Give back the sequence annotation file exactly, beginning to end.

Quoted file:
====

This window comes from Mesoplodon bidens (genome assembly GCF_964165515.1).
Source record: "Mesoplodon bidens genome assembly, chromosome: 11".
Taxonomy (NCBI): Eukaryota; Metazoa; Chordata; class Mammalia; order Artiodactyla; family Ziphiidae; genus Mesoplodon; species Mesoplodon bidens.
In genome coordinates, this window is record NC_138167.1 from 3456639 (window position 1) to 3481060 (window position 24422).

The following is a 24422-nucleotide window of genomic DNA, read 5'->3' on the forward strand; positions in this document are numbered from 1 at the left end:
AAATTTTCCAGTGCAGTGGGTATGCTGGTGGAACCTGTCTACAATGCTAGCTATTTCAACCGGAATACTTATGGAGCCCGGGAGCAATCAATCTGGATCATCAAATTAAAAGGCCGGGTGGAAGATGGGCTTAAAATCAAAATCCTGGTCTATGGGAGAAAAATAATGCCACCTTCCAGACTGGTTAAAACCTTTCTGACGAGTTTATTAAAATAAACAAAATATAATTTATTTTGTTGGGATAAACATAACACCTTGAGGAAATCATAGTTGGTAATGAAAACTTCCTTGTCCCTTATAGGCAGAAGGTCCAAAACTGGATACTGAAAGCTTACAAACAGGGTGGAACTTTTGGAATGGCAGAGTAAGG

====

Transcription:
This window comes from Mesoplodon bidens (genome assembly GCF_964165515.1).
Source record: "Mesoplodon bidens genome assembly, chromosome: 11".
Taxonomy (NCBI): Eukaryota; Metazoa; Chordata; class Mammalia; order Artiodactyla; family Ziphiidae; genus Mesoplodon; species Mesoplodon bidens.
In genome coordinates, this window is record NC_138167.1 from 3456639 (window position 1) to 3481060 (window position 24422).

The following is a 24422-nucleotide window of genomic DNA, read 5'->3' on the forward strand; positions in this document are numbered from 1 at the left end:
AAATTTTCCAGTGCAGTGGGTATGCTGGTGGAACCTGTCTACAATGCTAGCTATTTCAACCGGAATACTTATGGAGCCCGGGAGCAATCAATCTGGATCATCAAATTAAAAGGCCGGGTGGAAGATGGGCTTAAAATCAAAATCCTGGTCTATGGGAGAAAAATAATGCCACCTTCCAGACTGGTTAAAACCTTTCTGACGAGTTTATTAAAATAAACAAAATATAATTTATTTTGTTGGGATAAACATAACACCTTGAGGAAATCATAGTTGGTAATGAAAACTTCCTTGTCCCTTATAGGCAGAAGGTCCAAAACTGGATACTGAAAGCTTACAAACAGGGTGGAACTTTTGGAATGGCAGAGTAAGG